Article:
Far from Home
Far From Home is a story of Joan of Arc written from her mother’s view, relating Joan’s early life—a period of history in a feudal society when religion played a major part of everyday life. Joan is portrayed as a person whose dreams and fancies are not understood by those around her.
The novel appears to be very well researched where the period detail and the dynamics of Joan’s family are concerned. What happened to the family before and after Joan’s death was intriguing. I felt that the story was a little slow in places, however, and I would have liked more of Joan’s life, the trials and tribulations she faced, to be written from a closer perspective than the rumours that her mother was privy to, and I can’t help thinking that the story would have been even more engrossing if seen through the eyes of Joan’s two brothers (who were in battle with her) as well.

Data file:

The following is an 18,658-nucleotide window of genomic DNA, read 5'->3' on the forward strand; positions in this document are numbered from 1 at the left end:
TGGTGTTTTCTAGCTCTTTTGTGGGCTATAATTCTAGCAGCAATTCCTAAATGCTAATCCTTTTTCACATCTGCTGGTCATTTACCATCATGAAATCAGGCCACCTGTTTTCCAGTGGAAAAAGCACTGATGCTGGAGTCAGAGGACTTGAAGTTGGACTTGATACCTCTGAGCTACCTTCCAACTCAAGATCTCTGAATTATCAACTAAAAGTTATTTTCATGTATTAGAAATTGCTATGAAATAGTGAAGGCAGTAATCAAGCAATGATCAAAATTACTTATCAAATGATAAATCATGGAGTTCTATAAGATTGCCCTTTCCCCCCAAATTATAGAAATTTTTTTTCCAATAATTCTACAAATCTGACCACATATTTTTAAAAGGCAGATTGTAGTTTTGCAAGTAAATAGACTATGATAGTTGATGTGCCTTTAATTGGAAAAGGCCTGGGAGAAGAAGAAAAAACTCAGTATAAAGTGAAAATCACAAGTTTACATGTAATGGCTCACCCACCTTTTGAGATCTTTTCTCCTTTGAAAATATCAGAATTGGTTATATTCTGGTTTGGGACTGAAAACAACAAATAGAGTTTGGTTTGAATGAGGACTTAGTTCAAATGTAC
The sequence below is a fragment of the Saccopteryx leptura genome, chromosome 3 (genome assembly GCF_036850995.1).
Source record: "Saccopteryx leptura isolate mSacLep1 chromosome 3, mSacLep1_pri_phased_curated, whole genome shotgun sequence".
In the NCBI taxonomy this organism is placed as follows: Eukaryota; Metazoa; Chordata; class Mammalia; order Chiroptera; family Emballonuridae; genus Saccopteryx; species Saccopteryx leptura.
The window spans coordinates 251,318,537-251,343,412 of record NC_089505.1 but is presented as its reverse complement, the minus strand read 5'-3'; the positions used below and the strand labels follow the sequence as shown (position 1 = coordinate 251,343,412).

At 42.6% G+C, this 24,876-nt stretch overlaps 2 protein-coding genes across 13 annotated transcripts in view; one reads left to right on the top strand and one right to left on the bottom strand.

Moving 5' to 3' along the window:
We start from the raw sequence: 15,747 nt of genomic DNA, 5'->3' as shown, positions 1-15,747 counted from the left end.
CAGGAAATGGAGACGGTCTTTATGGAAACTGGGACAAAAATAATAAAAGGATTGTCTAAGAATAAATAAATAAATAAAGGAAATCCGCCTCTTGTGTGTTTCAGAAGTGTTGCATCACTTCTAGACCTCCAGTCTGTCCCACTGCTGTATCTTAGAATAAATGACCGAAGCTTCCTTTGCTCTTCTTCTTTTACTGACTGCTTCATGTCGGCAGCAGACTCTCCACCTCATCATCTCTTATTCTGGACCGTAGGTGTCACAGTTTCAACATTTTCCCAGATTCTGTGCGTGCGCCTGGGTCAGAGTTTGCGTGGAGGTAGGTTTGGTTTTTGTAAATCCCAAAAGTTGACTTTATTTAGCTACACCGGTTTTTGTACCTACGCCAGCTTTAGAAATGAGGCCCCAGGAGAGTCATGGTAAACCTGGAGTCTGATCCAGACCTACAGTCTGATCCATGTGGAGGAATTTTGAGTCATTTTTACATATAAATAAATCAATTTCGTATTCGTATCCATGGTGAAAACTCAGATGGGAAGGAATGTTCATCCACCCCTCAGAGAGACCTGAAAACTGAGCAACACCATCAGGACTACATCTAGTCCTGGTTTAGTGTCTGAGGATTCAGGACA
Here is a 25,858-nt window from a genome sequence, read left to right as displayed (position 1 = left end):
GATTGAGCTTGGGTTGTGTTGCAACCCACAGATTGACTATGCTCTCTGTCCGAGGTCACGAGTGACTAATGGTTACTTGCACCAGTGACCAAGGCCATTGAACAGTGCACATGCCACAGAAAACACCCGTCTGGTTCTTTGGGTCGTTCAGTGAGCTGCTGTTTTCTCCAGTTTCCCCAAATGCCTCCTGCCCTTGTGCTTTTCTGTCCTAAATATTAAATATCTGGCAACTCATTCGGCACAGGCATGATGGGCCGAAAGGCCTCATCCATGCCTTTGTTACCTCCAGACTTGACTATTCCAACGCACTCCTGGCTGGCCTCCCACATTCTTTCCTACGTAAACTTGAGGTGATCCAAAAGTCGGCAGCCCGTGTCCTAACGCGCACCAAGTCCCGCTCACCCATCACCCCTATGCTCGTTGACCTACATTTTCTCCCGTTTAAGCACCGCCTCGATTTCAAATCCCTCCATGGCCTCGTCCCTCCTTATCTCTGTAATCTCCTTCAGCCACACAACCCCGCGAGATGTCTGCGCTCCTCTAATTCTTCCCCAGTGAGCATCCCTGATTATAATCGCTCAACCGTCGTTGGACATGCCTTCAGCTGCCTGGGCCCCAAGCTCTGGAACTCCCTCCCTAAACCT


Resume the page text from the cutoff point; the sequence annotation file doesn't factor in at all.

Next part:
There are two minor issues that I would pick up on from an historian’s point of view, anachronisms that could jolt the reader out of the sense of period that the author is trying to convey. At one point, a messenger compares Joan to a tiger—would her mother have known what a tiger was? Also, the mention of a kaleidoscope pattern through leaves is slightly incongruous—there were no telescopes in this period, therefore no kaleidoscopes either.
All in all, this was a good story and a slower-paced, thought-provoking novel, but a further edit could pick up on a couple of repetitive scenes. Overall, I enjoyed the read. This is a professionally produced book with no more than a few typos, which shows that care and attention has been taken to edit and proofread the work. A worthwhile read though for Joan of Arc followers.